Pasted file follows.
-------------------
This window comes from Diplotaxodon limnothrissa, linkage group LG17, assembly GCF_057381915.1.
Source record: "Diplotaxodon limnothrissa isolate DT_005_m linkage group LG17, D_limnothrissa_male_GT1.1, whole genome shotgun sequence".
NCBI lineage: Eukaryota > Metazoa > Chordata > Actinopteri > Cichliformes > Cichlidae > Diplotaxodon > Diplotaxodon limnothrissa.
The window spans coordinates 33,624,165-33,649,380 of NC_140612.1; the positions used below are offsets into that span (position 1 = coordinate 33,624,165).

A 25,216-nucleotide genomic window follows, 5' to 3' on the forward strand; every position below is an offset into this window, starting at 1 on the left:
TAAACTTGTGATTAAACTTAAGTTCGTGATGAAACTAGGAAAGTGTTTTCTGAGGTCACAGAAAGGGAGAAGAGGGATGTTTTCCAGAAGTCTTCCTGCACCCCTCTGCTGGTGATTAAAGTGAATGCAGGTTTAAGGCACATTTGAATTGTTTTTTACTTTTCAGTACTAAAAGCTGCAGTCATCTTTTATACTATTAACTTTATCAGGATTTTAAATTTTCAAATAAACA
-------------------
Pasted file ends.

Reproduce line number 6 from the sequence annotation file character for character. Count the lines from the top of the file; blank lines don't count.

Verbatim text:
TAAACTTGTGATTAAACTTAAGTTCGTGATGAAACTAGGAAAGTGTTTTCTGAGGTCACAGAAAGGGAGAAGAGGGATGTTTTCCAGAAGTCTTCCTGCACCCCTCTGCTGGTGATTAAAGTGAATGCAGGTTTAAGGCACATTTGAATTGTTTTTTACTTTTCAGTACTAAAAGCTGCAGTCATCTTTTATACTATTAACTTTATCAGGATTTTAAATTTTCAAATAAACA